Jump back five years and all you used to hear about were people who plugged in a friend's USB drive and got infected with a virus and then lost all their business documents. This still remains a threat but the latest problem is not about infections but what is stored on USB drives.
Do not trust optical media as a back-up
Disc rot is relatively unheard of ... it's what happens when a CD, DVD or Blu-ray deteriorates over time; precious photos or videos burned onto optical media could be lost. A safer solution is to store content online and on other media such as external hard drives.
Turn off auto run
Turning off auto run on your laptop or desktop will reduce the risk of malicious software running from removable media.
Do not plug in strange USB drives
USB drives can be used to transport malware, especially trojans. If you find a USB drive on the train resist the temptation to plug it into your computer.
Virus scan all removable media
Set antivirus scanners to automatically scan all removable media for viruses. Otherwise run a manual scan each time.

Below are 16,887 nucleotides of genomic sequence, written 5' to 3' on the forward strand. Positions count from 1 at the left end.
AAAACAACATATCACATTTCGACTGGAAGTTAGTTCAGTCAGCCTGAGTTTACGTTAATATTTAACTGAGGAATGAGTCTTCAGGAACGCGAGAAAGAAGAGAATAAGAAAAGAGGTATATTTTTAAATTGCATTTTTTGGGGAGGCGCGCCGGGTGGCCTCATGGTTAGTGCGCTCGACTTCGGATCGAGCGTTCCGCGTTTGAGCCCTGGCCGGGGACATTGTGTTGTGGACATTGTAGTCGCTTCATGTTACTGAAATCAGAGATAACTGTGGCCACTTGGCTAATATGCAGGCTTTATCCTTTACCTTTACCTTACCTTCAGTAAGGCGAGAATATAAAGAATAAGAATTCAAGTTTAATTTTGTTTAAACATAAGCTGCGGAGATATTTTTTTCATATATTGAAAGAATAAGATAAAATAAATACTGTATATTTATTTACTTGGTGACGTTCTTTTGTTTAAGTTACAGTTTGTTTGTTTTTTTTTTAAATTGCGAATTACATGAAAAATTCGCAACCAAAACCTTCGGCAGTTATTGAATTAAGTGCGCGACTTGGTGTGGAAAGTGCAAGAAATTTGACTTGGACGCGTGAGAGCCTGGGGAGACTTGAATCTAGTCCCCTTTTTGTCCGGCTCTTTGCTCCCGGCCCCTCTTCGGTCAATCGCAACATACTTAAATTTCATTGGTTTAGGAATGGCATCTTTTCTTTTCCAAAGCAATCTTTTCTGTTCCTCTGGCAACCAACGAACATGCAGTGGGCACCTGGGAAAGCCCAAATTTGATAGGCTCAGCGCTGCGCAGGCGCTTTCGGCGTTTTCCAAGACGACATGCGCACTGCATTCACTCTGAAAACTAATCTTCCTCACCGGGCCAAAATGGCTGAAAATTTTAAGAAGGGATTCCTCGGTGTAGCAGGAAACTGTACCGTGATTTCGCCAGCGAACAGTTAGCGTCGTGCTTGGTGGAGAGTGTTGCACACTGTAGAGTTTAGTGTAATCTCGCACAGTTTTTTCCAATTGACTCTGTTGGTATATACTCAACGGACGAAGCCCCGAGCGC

Separate personal and business
Use one device for personal work and one for business. Then, if one is lost, not everything is lost or leaked.
Do not leave drives on the desk
USB drives are tiny and you may not notice if one has been taken. Never leave them on your desk as anybody, cleaners or other staff, could easily take it.
Some USB security systems will allow auto-lock or auto-deletion after five or ten failed log-in attempts. This normally applies to hardware encrypted.
Data leakage through removable media is massive. Encrypt all USB drives, external hard drives and optical discs to ensure data does not leak if lost or stolen. Two options are available hardware encryption or software encryption. Both have pros and cons.
If you are worried about data leakage or malware you can disable USB ports and disc drives, either by pulling out the cables, group policy or third-party software.
Implement a policy
USB drives are a massive cause of data leakage and companies are fined frequently for losing data from such media. To ensure staff are clear of the rules, add a section on USB security to your IT-user policy. Instead of advising staff of the rules, enforce this by software blocks.